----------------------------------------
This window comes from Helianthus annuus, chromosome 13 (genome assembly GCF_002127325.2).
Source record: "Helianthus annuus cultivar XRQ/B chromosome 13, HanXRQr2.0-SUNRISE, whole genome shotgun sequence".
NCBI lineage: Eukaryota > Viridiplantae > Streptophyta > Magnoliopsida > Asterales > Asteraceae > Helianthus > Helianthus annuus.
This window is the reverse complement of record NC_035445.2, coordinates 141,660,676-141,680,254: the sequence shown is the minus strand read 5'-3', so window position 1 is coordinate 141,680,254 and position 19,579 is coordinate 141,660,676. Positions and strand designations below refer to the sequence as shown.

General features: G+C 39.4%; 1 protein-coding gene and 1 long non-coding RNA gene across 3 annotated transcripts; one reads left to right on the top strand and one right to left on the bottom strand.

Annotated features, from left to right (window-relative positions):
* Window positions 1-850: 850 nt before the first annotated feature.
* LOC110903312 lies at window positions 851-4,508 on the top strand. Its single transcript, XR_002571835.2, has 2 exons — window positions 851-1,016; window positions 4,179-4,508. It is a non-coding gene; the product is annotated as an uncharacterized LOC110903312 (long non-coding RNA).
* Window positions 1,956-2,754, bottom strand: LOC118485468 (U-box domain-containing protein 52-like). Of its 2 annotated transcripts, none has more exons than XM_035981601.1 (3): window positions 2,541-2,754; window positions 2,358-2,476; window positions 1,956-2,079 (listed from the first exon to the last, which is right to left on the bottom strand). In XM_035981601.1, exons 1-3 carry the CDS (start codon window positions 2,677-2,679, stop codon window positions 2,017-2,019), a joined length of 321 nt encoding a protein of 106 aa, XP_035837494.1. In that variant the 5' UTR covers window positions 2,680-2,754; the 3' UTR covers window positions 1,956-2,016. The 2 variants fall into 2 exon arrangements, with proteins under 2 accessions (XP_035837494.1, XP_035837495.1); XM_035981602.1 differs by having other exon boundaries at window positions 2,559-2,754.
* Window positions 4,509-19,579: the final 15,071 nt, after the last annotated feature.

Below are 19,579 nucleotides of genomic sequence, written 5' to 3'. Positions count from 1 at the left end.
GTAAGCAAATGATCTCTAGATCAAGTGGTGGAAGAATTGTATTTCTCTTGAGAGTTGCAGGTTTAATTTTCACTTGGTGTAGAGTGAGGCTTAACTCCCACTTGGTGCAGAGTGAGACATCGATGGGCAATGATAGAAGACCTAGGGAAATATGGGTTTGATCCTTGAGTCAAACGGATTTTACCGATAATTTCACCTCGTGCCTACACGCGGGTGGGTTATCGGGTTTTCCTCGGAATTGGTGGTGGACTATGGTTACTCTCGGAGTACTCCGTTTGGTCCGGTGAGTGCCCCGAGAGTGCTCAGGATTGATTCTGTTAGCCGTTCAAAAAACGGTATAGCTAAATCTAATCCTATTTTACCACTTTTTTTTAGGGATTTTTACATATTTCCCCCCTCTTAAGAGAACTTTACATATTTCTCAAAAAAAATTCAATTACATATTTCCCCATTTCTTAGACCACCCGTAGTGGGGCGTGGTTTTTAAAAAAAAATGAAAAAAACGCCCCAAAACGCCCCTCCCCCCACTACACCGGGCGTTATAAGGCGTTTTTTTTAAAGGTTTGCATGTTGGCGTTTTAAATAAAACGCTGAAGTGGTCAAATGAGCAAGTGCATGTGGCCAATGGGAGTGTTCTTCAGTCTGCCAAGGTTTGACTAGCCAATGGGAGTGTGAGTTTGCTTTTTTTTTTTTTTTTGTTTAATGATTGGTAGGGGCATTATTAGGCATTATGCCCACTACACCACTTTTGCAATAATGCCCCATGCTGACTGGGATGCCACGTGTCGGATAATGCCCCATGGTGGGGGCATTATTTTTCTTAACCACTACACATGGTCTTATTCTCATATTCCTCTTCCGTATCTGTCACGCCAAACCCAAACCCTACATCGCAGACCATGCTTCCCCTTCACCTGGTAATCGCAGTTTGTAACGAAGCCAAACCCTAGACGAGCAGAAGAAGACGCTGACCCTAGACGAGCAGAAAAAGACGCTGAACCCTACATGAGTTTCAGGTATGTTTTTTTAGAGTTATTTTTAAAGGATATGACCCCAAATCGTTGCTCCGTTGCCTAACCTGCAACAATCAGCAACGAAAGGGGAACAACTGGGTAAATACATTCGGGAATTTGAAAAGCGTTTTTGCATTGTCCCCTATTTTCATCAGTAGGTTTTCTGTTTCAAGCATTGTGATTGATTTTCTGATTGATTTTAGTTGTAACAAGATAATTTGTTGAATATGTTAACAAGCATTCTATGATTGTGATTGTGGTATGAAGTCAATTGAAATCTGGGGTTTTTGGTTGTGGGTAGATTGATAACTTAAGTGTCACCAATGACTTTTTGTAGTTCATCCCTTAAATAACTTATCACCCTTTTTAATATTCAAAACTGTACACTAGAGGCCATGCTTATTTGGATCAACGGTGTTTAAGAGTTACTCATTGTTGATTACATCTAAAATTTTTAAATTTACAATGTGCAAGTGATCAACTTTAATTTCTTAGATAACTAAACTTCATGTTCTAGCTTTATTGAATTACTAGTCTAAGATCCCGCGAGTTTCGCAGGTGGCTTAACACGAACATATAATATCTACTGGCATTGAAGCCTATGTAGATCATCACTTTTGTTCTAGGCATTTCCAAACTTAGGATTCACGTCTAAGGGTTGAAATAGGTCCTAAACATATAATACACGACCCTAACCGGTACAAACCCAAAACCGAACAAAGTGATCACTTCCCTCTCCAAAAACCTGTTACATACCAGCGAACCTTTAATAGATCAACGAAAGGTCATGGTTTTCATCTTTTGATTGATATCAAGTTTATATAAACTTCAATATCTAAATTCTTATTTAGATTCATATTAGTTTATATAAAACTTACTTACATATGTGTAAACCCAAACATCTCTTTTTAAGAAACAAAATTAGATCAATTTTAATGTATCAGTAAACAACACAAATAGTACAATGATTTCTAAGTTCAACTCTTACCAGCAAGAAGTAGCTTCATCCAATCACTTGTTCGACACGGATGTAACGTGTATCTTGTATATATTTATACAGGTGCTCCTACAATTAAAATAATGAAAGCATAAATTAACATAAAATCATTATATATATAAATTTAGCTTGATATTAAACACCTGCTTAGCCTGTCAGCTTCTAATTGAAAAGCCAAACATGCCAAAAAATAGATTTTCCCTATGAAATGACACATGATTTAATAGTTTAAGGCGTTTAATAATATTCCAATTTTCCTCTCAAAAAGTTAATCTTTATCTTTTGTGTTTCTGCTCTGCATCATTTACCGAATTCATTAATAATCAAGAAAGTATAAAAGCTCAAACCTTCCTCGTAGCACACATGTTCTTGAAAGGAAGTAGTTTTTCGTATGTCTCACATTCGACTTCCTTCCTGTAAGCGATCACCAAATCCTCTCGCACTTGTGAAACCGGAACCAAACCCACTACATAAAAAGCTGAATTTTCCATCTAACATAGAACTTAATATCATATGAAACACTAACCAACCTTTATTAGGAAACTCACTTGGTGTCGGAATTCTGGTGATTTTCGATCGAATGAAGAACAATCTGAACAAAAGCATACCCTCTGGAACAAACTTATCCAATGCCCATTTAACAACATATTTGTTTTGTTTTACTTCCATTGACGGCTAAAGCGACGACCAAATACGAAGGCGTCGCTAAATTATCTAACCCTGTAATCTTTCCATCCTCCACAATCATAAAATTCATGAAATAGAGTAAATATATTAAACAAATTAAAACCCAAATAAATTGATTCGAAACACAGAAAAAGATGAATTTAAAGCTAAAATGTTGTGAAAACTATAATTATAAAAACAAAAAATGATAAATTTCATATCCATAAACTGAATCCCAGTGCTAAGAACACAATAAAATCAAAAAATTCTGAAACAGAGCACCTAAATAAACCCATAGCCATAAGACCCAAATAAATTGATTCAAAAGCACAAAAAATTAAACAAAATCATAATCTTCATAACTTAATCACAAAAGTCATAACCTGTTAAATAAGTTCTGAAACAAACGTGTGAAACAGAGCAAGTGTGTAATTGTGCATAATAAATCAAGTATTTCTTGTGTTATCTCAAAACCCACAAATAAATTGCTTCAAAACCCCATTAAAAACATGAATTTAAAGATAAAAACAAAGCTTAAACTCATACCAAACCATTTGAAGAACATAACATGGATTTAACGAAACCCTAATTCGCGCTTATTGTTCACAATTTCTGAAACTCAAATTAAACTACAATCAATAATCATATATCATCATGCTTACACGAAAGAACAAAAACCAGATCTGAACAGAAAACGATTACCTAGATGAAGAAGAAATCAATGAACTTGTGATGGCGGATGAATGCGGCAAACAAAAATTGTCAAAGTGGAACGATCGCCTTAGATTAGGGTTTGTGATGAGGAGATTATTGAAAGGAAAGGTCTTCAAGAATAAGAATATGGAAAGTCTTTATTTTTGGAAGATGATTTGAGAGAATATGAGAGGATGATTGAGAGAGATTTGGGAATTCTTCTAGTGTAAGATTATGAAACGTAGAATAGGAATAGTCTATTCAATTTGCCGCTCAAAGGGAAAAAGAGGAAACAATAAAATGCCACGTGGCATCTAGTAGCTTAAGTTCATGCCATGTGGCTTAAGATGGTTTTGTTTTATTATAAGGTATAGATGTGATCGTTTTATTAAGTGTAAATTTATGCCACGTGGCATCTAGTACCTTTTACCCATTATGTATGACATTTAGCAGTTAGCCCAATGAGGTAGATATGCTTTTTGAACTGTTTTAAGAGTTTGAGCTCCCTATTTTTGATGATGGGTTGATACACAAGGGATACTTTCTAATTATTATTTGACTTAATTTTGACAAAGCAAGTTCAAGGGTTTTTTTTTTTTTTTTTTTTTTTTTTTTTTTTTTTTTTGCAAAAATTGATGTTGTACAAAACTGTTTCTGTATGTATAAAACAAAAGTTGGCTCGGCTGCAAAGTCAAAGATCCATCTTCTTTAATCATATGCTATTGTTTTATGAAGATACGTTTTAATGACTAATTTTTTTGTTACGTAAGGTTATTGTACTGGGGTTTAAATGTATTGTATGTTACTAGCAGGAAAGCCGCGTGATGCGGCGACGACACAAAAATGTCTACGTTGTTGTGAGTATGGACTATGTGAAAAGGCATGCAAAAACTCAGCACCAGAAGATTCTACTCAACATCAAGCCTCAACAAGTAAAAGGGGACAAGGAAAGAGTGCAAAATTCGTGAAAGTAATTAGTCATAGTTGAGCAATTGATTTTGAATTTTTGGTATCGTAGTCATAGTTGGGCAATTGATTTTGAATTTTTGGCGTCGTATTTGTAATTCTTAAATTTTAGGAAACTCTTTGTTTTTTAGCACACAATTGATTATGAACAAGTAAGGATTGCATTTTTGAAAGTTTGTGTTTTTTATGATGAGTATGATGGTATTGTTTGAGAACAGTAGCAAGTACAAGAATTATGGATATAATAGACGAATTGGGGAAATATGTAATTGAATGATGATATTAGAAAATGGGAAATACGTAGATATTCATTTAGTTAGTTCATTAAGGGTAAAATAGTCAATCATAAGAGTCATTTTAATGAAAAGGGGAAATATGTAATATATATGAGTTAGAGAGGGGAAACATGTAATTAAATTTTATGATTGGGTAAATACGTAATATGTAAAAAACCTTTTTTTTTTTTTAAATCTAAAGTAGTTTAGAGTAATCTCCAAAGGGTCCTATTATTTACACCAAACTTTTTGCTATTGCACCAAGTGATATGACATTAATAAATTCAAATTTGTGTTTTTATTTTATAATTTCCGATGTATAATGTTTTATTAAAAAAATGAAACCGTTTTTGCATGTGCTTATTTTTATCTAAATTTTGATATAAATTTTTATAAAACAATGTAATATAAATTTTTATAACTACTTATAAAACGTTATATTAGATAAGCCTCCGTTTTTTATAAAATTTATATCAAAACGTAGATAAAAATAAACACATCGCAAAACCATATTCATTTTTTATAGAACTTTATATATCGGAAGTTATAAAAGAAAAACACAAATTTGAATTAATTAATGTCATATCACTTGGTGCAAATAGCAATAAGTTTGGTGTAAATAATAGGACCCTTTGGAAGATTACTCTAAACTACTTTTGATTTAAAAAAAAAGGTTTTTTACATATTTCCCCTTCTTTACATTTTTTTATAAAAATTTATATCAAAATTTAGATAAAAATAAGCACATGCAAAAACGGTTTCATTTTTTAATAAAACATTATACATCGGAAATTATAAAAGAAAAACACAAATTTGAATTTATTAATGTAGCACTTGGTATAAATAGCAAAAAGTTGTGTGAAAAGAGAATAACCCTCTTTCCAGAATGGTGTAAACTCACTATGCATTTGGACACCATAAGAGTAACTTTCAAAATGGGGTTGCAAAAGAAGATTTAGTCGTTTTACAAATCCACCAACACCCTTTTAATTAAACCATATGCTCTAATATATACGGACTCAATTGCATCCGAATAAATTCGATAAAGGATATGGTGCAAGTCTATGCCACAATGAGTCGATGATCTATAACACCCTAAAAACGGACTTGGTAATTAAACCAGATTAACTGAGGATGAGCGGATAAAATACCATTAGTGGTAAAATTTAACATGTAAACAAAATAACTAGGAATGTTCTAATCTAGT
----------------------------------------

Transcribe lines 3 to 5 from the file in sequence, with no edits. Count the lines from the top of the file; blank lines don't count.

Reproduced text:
NCBI lineage: Eukaryota > Viridiplantae > Streptophyta > Magnoliopsida > Asterales > Asteraceae > Helianthus > Helianthus annuus.
This window is the reverse complement of record NC_035445.2, coordinates 141,660,676-141,680,254: the sequence shown is the minus strand read 5'-3', so window position 1 is coordinate 141,680,254 and position 19,579 is coordinate 141,660,676. Positions and strand designations below refer to the sequence as shown.

General features: G+C 39.4%; 1 protein-coding gene and 1 long non-coding RNA gene across 3 annotated transcripts; one reads left to right on the top strand and one right to left on the bottom strand.